Two recently approved measures creating protections for LGBT youth — one expanding rights for transgender students in California public schools, and another prohibiting gay conversion therapy on minors in New Jersey — have opponents promising to launch legal challenges to overturn the laws.
In New Jersey, attorney’s for Liberty Counsel said they will ask a federal court to block the law signed by Gov. Chris Christie (R-N.J.) on Monday that prohibits licensed therapists from performing controversial gay-to-straight preparative therapy on gay youth.
“It’s unconscionable that Gov. Christie would sign this politically-motivated attack on New Jersey children and parents into law. He’s just torpedoed any chance he had at the White House in 2016,” said Matt Barber, Vice President of Liberty Counsel Action, in a statement to LGBTQ Nation.
“The connection between homosexual abuse and ‘gay identity’ is undeniable. This law would enslave children to an identity that they reject. Talk about depression and risk of suicide. This law means that if a girl or boy begins to experience unwanted same-sex attraction as a result of sexual molestation by the likes of a Jerry Sandusky, a counselor is legally prohibited from helping them resolve their unwanted attractions and reconcile those attractions with their values,” he said.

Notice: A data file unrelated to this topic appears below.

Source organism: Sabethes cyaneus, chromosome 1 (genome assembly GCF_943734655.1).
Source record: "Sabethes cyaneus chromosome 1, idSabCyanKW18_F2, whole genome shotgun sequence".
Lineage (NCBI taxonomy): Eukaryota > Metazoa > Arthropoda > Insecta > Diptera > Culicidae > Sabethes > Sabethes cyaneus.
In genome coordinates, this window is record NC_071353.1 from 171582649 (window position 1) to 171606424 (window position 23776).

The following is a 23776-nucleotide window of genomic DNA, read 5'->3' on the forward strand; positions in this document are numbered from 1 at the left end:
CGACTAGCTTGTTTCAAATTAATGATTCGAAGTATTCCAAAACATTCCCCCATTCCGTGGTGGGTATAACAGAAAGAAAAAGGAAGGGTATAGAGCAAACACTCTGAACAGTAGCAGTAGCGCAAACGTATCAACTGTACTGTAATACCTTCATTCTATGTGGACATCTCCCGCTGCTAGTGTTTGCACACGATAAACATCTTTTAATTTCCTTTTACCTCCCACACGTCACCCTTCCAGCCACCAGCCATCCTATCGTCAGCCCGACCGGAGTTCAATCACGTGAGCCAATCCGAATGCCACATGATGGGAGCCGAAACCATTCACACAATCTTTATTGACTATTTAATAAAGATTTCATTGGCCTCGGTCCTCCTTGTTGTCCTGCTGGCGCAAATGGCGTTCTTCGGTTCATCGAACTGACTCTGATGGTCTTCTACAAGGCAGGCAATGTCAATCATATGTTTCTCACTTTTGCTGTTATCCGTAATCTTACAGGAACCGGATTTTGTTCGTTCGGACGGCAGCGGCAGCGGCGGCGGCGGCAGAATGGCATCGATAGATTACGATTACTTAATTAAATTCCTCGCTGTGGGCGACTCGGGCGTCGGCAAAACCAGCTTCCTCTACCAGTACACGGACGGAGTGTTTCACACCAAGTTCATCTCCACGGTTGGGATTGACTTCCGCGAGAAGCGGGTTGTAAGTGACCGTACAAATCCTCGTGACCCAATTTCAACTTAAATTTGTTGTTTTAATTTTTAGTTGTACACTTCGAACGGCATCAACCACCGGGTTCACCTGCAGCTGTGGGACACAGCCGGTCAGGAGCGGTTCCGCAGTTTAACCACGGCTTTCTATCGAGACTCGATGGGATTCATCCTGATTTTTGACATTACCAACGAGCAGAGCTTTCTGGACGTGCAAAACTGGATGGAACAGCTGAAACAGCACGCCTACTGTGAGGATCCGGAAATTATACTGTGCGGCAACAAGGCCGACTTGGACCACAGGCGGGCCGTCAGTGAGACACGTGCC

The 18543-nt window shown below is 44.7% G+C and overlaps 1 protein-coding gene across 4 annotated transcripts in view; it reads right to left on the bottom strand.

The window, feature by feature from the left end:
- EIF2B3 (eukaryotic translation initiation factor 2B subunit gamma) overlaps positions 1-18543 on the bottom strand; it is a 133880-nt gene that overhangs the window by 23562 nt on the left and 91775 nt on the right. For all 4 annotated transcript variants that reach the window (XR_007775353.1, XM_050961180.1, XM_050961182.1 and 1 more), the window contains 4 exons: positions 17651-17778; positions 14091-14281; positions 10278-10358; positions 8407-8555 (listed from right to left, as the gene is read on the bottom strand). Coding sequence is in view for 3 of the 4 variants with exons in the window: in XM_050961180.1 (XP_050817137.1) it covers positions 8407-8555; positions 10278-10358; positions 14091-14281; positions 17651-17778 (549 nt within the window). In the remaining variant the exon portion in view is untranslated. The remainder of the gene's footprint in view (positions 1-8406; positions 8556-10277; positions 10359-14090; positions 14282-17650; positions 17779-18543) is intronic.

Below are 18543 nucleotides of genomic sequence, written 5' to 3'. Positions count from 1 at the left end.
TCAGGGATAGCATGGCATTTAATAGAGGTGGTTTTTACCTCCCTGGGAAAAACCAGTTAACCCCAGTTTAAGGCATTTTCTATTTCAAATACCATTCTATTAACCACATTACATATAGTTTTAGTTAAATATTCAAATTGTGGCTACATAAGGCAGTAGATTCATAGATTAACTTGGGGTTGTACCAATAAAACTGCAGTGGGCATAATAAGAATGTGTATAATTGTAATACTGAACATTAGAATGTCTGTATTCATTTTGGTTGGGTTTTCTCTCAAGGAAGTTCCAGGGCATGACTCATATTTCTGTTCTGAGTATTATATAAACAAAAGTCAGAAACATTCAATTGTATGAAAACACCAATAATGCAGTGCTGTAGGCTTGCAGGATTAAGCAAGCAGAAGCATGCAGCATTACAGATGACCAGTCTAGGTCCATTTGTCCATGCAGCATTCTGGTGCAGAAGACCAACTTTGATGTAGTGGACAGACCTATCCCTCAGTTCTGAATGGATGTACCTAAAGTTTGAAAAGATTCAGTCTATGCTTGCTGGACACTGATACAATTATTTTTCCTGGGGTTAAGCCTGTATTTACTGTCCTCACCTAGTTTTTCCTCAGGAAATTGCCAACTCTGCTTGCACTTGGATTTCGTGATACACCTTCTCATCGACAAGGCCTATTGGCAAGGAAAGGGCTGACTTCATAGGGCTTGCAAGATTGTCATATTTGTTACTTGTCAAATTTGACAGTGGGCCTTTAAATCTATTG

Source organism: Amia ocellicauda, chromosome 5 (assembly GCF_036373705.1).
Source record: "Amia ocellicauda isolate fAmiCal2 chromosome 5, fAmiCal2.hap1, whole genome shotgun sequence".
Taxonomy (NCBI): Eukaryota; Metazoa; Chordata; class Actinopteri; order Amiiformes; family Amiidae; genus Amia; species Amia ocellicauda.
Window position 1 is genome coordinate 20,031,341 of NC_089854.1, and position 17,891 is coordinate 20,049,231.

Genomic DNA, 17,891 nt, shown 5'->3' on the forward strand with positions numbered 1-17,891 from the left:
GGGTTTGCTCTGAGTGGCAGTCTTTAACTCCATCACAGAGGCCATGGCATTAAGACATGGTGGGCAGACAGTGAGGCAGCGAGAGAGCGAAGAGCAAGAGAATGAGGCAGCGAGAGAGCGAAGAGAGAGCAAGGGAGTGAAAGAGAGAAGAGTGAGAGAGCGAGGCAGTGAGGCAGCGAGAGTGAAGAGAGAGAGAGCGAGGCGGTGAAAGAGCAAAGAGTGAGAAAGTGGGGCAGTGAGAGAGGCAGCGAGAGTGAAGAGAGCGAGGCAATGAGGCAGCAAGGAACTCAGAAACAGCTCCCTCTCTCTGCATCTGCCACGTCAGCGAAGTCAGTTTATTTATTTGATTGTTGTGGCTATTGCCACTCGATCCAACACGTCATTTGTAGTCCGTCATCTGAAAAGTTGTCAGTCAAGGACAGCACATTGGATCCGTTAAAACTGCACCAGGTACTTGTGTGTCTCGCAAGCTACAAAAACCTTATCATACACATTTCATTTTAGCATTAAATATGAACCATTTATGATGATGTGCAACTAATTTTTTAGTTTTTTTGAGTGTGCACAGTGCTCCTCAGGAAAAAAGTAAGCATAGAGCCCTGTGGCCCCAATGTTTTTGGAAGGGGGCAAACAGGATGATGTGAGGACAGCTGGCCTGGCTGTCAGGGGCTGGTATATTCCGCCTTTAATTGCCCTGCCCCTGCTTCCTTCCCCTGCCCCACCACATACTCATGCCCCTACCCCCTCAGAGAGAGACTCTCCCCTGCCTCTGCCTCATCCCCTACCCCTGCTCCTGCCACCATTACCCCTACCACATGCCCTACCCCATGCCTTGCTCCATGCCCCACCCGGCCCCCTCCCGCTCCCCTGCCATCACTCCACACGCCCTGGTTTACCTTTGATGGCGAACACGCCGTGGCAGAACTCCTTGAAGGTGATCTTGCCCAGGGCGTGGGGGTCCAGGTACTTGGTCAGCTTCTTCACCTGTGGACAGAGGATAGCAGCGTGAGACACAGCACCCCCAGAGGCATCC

The bill passed both houses of the state Legislature with bipartisan support. Assemblyman Tim Eustace (D-Bergen, N.J), who sponsored the bill and is openly gay, described the therapy as “an insidious form of child abuse.”
The controversial practice has been dismissed by many prominent, mainstream health organizations, including the American Medical Association, the American Psychiatric Association, the American Psychological Association, the American Counseling Association, and the American Academy of Pediatrics.
Last week, Gov. Jerry Brown (D-Calif.) signed the School Success and Opportunity Act into law, a landmark bill that requires public schools respect students’ gender identity and makes sure that students can fully participate in all school activities, sports teams, programs, and facilities that match their gender identity.
Critics have dubbed the measure the “co-ed bathroom bill” and charge that allowing students of one gender to use facilities intended for the other could invade the other students’ privacy.
Brad Dacus, President of Pacific Justice institute said his group stands “ready and willing to defend anyone who will be victimized as a result of this new law,” and is soliciting plaintiffs to challenge the law in court.
Other opponents have threatened to launch a ballot initiative to over turn the law.
“This is a predictable move by fringe groups that oppose all pro-equality measures and that historically have lacked the capacity to successfully execute similar efforts,” said John O’Connor, Executive Director of Equality California.
The California law is the first of its kind in the country and it is unclear how school districts will withstand likely legal challenges.
California was also the first state to ban conversion therapy for people under age 18. The law, signed by Brown on Sept. 29, 2012, was to take effect Jan. 1, 2013, but has been blocked because of a lawsuit challenging its constitutionality.